Hereditary curse: inheritance and legacy in early modern revenge tragedy 1550-1610
Item statusRestricted Access
Embargo end date09/07/2020
Lankester-Carthy, Natalie Elizabeth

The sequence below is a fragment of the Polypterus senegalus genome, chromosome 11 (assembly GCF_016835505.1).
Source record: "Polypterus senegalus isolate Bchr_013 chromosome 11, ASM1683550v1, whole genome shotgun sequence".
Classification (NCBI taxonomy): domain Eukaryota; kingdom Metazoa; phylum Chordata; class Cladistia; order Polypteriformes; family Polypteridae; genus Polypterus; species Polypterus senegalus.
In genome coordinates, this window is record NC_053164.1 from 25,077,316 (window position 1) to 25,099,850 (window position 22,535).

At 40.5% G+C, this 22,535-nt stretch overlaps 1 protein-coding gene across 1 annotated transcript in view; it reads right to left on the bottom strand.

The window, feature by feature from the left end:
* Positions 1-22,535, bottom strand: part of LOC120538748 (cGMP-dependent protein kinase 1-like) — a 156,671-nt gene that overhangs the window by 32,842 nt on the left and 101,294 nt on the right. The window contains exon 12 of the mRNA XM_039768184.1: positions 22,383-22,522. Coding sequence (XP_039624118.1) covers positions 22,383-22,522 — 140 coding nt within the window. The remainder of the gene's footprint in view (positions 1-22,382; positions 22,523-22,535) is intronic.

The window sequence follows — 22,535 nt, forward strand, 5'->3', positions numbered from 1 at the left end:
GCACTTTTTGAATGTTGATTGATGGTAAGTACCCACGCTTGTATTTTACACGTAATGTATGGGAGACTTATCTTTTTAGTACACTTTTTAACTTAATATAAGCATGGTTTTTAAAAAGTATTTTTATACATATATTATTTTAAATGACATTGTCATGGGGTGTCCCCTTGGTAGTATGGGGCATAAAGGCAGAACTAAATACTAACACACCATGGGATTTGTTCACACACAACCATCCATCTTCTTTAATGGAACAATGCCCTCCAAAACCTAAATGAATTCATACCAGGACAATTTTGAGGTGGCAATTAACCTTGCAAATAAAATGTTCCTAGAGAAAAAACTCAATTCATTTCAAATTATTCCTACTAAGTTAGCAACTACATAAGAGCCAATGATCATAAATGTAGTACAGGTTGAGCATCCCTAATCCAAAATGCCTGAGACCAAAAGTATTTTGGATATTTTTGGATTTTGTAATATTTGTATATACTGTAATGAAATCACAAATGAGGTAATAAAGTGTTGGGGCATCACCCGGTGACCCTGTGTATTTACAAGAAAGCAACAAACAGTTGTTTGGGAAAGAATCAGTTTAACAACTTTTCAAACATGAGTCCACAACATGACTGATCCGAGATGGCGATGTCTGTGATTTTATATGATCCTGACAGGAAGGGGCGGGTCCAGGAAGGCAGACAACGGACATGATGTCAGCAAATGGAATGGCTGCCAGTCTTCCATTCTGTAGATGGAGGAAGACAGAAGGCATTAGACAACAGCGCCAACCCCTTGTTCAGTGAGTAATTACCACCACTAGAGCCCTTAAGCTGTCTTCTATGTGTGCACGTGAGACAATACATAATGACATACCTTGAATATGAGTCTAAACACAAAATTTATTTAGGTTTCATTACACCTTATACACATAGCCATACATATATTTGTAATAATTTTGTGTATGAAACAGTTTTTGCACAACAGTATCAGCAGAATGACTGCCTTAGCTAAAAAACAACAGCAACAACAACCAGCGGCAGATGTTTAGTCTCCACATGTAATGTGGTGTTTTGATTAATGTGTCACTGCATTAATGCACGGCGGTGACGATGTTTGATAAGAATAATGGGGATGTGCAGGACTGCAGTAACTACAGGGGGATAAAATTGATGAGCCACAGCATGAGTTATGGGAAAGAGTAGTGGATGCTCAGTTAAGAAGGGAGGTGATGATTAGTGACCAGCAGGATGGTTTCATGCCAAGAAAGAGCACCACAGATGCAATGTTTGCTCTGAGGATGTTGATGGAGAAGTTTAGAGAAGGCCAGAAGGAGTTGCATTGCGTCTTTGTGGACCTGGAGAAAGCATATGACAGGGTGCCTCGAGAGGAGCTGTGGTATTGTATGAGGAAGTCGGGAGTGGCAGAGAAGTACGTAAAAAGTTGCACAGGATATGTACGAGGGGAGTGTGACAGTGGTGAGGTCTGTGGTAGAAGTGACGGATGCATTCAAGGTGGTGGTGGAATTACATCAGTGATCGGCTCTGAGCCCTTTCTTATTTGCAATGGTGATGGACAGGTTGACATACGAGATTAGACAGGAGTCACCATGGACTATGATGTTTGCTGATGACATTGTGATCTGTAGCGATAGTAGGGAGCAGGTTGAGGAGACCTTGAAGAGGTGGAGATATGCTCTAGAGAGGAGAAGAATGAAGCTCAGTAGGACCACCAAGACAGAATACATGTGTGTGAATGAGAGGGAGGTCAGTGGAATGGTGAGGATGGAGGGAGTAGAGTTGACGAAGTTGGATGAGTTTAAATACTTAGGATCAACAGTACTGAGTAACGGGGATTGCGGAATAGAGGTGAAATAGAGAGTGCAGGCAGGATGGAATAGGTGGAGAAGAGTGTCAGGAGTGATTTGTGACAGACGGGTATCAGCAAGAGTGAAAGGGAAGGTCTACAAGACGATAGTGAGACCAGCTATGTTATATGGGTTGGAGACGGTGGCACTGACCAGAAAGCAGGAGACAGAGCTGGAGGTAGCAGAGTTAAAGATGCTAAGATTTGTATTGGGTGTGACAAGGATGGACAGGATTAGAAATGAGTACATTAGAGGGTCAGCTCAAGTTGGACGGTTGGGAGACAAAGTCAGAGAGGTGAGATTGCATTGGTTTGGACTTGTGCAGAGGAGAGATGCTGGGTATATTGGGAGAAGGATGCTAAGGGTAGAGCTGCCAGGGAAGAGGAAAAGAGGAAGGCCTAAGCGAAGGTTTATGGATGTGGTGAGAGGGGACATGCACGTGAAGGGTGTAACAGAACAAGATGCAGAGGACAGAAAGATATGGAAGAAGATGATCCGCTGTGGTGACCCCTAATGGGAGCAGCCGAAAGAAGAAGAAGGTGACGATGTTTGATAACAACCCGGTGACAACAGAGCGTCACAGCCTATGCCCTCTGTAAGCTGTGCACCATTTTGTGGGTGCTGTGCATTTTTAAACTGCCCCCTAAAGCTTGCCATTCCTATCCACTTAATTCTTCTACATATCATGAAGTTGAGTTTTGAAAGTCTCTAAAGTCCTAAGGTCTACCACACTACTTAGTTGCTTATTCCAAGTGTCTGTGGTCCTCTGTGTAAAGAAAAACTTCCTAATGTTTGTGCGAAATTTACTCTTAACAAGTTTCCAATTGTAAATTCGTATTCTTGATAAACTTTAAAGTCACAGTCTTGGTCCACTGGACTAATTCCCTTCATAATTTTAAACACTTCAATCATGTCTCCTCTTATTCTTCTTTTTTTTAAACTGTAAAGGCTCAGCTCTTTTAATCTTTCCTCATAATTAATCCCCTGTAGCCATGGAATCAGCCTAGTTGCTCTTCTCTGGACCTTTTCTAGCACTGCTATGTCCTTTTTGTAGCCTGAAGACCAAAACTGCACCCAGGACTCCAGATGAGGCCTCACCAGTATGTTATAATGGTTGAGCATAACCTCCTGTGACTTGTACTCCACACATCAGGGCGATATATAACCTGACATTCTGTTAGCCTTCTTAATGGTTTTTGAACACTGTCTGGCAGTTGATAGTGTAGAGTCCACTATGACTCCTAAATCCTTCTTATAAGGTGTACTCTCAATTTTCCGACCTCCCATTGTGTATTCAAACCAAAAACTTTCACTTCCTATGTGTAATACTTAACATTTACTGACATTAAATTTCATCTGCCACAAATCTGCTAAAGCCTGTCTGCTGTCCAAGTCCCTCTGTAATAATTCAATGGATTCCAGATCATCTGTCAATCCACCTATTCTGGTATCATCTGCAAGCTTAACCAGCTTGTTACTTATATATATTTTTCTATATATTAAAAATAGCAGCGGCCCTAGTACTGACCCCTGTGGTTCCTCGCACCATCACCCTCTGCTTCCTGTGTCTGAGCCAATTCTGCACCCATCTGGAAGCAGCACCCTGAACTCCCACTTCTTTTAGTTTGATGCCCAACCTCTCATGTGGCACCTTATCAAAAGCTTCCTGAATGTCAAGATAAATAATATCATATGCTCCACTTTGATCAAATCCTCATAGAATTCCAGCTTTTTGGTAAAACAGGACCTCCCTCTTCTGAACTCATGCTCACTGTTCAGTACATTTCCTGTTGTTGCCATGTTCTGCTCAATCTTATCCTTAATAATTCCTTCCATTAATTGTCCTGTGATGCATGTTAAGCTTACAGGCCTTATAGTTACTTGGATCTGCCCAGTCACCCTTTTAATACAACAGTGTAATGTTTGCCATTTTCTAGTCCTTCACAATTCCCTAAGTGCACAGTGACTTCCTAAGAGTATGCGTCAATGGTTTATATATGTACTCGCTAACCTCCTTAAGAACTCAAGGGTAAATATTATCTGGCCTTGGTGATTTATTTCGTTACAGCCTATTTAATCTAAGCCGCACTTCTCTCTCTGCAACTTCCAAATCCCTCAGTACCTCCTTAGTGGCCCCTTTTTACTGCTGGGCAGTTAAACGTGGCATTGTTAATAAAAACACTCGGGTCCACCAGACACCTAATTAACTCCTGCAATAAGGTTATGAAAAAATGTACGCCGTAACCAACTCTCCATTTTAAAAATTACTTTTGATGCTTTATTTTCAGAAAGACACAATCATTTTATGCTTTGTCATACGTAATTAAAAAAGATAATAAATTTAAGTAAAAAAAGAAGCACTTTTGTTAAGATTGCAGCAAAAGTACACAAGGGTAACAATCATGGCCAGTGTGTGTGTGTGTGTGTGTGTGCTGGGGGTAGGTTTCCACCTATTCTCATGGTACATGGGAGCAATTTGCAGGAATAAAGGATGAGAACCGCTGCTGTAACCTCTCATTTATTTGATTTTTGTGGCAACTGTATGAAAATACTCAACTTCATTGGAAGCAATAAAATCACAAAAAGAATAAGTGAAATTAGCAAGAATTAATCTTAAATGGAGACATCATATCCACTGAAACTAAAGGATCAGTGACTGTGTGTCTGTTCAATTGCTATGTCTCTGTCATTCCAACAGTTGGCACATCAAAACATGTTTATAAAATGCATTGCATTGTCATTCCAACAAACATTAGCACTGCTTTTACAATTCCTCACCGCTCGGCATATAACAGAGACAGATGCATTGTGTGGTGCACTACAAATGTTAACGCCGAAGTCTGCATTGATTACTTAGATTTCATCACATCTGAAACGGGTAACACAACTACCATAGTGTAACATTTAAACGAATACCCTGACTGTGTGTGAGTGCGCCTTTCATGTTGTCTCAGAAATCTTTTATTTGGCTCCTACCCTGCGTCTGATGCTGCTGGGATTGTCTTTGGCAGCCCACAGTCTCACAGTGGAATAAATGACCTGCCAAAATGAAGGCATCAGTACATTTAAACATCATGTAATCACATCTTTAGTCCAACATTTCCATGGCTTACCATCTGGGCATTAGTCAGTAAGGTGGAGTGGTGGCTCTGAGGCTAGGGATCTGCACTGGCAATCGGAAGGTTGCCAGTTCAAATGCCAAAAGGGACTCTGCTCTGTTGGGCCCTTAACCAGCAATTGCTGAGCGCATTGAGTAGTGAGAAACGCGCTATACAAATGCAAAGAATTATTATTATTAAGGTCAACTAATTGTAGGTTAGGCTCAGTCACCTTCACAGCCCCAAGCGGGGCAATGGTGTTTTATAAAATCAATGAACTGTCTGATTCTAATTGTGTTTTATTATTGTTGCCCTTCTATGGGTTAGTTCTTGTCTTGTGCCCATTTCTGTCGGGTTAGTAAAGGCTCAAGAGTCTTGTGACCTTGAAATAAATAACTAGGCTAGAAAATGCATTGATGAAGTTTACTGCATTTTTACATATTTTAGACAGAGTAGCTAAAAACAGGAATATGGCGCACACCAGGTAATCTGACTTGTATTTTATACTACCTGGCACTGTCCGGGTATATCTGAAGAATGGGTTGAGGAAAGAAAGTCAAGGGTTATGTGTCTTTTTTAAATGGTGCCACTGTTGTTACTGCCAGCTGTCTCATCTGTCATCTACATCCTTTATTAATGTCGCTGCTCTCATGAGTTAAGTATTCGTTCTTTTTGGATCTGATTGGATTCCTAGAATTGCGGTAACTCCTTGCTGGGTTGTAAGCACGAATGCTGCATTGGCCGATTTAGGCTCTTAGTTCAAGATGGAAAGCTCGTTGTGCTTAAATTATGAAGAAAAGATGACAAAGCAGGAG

My thesis examines how changing perceptions of the past, and escalating anxieties about the future, brought about by a disputed succession and the religious upheavals of the sixteenth century, impacted on the development of revenge tragedy. Through a close analysis of the motifs of inheritance and legacy, I shall consider the ways in which revenge plays reshape Senecan ideas on hereditary violence, redress, and retribution for contemporary audiences. This thesis shows how the revenge tradition pulls some enduring sixteenth and seventeenth-century political preoccupations with disordered patrimonies into excessively violent narratives and reflects on the significance of these tropes for the authors and audiences of this popular mode. My project analyses how these key themes develop chronologically from the accession of Elizabeth I, to the early Jacobean period. The thesis does not aim to provide a comprehensive survey of the genre but examines the evolution of these themes in some defining instances of the mode to broach a new reading. While most scholarship of revenge tragedy begins with the drama of the 1590s, my study explores new insights into the tradition by starting with the classical translations of the mid sixteenth-century. It then follows the trajectory of the genre towards its sustained incorporation of parody and tragicomedy in the early seventeenth century. I begin my inquiry with some close analysis of the lexical choices in the Senecan translations, looking at Heywood’s Thyestes in particular and its accentuation of maternity and succession. I build upon these initial observations in my analysis of some of the more frequently-discussed revenge plays in The Spanish Tragedy and Titus Andronicus, looking specifically at how these works explore language, autonomy, and memory. My focus on inheritance and legacy leads me to investigate how the history of Richard III deals with revenge tropes surrounding legacy, violence, and redress. The final chapter looks at how The Revenger’s Tragedy self-consciously interrogates its position as a successor to the traditions explored in this thesis, and ultimately how the text reappraises understandings of memory, storytelling, and narrative conclusions. Critics have noted how the speed of political and religious change in the period contributed to an increasing sense of disjuncture with the past and exacerbated apprehensions about impending instability. My analysis aims to shed new light on how such responses affected the genre’s preoccupation with balancing the debts of the past and ensuring the stability of the future. Although conventions of the revenge genre are predominantly concerned with anxieties around the loss of heirs and of lines unnaturally stopped, this project considers how the sixteenth-century revenge tradition also introduces notions of legacy and continuity. I shall demonstrate how narrative and language are explored as potential sources of reparation and renewal, in their ability to forge a sense of meaning in an ever-changing world.